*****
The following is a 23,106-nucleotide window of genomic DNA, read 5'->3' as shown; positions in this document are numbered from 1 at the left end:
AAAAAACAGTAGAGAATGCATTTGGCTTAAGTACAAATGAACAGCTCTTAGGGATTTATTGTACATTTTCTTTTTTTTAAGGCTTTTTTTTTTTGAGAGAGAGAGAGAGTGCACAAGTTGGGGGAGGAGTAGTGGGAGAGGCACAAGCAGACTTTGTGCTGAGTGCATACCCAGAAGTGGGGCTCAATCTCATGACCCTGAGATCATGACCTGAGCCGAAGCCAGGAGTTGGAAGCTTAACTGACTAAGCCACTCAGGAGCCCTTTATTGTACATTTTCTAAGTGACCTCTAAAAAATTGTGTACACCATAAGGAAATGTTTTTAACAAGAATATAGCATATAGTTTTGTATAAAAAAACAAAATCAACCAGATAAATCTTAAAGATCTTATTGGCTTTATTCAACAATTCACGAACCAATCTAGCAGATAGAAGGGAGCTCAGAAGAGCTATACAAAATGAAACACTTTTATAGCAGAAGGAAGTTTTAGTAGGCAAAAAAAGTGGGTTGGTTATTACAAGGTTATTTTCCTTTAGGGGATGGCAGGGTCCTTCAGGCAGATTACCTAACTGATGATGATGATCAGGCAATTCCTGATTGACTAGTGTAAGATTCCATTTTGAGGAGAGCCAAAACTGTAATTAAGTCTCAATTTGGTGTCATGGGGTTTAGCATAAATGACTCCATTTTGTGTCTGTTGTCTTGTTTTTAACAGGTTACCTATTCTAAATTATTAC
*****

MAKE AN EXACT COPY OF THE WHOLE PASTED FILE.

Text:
The following is a 23,106-nucleotide window of genomic DNA, read 5'->3' as shown; positions in this document are numbered from 1 at the left end:
AAAAAACAGTAGAGAATGCATTTGGCTTAAGTACAAATGAACAGCTCTTAGGGATTTATTGTACATTTTCTTTTTTTTAAGGCTTTTTTTTTTTGAGAGAGAGAGAGAGTGCACAAGTTGGGGGAGGAGTAGTGGGAGAGGCACAAGCAGACTTTGTGCTGAGTGCATACCCAGAAGTGGGGCTCAATCTCATGACCCTGAGATCATGACCTGAGCCGAAGCCAGGAGTTGGAAGCTTAACTGACTAAGCCACTCAGGAGCCCTTTATTGTACATTTTCTAAGTGACCTCTAAAAAATTGTGTACACCATAAGGAAATGTTTTTAACAAGAATATAGCATATAGTTTTGTATAAAAAAACAAAATCAACCAGATAAATCTTAAAGATCTTATTGGCTTTATTCAACAATTCACGAACCAATCTAGCAGATAGAAGGGAGCTCAGAAGAGCTATACAAAATGAAACACTTTTATAGCAGAAGGAAGTTTTAGTAGGCAAAAAAAGTGGGTTGGTTATTACAAGGTTATTTTCCTTTAGGGGATGGCAGGGTCCTTCAGGCAGATTACCTAACTGATGATGATGATCAGGCAATTCCTGATTGACTAGTGTAAGATTCCATTTTGAGGAGAGCCAAAACTGTAATTAAGTCTCAATTTGGTGTCATGGGGTTTAGCATAAATGACTCCATTTTGTGTCTGTTGTCTTGTTTTTAACAGGTTACCTATTCTAAATTATTAC